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Bryan Kushner

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since Aug 13, 2017
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Recent posts by Bryan Kushner

Hi Adam,

For a sensitive stomach I would suggest a yogurt recipe developed by Elaine Gottschall in her book Braking the Vicious Cycle.  They found that fermenting at 100-110 deg F for 24 hours produces a virtually lactose-free yogurt.  This is because the longer a starter sits with milk, for more it brakes down lactose.  So at 24 hours the lactose is broken down into its components of glucose and galactose.  In other words, the digestion of lactose has been done for you!  This long of a culture time also starts to brake down some milk proteins which means overall east of digestion for this yogurt.  

Another consideration is that some folks don't handle the milk protein called casein.  In that case you can try goat milk instead of cows milk.  If that stilll doesn't work then try non-dairy milks but I'd say away from store bought soy or almond milk.  Most have additives that interfere with the fermentation process.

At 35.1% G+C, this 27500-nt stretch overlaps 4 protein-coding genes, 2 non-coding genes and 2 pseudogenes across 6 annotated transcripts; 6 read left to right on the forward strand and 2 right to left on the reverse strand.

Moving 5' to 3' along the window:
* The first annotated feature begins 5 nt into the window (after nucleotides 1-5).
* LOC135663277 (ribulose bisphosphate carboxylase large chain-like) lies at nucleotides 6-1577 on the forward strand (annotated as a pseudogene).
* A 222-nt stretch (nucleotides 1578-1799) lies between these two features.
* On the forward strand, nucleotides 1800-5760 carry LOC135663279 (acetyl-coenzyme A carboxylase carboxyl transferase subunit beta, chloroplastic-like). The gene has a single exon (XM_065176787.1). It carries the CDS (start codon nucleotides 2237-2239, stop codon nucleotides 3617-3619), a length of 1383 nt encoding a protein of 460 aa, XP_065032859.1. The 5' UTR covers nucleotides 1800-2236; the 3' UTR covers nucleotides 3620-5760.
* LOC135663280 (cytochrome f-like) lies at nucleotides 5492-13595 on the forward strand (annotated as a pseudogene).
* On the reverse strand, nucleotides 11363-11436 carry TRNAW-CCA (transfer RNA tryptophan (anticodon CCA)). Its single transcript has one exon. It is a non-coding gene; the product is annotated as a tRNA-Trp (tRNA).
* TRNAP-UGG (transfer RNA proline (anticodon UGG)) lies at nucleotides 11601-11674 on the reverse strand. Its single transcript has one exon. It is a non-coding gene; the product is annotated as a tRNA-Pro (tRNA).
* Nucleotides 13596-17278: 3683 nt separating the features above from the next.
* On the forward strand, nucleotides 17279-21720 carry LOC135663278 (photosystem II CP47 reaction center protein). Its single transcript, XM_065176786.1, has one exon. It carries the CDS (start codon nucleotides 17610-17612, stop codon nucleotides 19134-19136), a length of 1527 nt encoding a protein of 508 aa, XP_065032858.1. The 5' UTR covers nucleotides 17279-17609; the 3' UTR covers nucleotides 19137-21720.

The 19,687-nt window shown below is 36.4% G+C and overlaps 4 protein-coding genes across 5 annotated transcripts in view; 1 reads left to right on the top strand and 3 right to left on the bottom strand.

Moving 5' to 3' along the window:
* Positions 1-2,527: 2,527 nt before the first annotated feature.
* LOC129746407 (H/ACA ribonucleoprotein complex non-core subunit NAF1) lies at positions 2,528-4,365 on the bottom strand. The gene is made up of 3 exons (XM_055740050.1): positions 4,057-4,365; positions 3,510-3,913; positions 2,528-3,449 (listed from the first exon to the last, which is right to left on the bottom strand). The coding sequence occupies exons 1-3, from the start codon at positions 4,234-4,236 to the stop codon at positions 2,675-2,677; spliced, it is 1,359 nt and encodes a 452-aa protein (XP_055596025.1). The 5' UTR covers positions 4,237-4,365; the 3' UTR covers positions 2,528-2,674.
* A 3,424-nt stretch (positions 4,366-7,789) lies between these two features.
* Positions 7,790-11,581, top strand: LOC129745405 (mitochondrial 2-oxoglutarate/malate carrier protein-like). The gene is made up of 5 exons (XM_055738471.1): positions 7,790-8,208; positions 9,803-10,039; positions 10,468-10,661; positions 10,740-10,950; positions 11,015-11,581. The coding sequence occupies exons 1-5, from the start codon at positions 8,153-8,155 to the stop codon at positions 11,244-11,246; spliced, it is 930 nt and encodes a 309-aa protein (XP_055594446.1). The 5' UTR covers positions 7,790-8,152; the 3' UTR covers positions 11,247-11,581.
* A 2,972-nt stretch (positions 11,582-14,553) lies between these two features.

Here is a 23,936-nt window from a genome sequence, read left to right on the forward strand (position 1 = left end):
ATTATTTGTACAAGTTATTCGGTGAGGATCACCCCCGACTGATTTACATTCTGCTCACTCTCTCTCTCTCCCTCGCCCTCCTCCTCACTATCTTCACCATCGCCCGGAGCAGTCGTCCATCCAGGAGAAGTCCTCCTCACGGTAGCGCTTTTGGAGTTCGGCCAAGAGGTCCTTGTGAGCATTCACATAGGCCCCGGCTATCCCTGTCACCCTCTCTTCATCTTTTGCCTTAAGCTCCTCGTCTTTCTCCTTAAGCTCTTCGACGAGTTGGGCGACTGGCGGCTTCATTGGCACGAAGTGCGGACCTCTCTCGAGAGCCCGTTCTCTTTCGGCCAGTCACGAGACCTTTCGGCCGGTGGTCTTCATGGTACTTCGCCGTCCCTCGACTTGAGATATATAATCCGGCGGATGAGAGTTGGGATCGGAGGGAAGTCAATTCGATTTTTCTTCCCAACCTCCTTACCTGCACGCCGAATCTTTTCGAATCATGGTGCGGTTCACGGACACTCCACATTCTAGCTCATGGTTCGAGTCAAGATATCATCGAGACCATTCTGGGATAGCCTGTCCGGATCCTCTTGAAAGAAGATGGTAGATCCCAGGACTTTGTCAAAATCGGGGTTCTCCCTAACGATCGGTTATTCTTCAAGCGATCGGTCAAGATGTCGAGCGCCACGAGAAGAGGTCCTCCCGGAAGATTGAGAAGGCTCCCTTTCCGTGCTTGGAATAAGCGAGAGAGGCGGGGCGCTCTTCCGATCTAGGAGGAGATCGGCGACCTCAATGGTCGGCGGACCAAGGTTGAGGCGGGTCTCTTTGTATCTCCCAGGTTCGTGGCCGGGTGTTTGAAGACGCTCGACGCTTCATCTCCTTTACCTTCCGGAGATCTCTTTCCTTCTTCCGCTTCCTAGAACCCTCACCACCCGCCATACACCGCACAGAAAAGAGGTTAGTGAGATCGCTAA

3 years ago
Hi David,

I haven't noticed a problem... add the agar-agar to the milk at the beginning heating (~1/2 tsp per quart of milk).  Bring temperature to 185 degrees and immediately turn of heat.  Let sit for about 15 min before you put it in a ice bath to cool it off.  This is popular with vegan yogurts that use coconut milk, almond milk, etc because those yogurts don't set up well on their own.

~Bryan  
3 years ago
A cheap/fast way to thicken your yogurt is to add a thickener like gelatin, agar agar, or tapioca starch.  You add these thickeners to the milk as it is heated and use a whisk to blend well.  Then cool the milk/thickener mixture and add your starter.

The best Greek style comes from using a Bulgarian starter which produces thick yogurt during fermentation.  Then strain the yogurt in cheese cloth or a bouillon strainer to desired thickness.  This yogurt can be substituted in Greek yogurt cooking recipes.  The tartness goes down with increasing the straining or increasing the percent milk fat.

The method of holding milk at 180 deg F or so does help thicken milk by removing water content.  I do that sometimes but use a double boiler so I don't scorch the milk.  Heating the milk also denatures the whey proteins which helps them coagulate when cooled.
3 years ago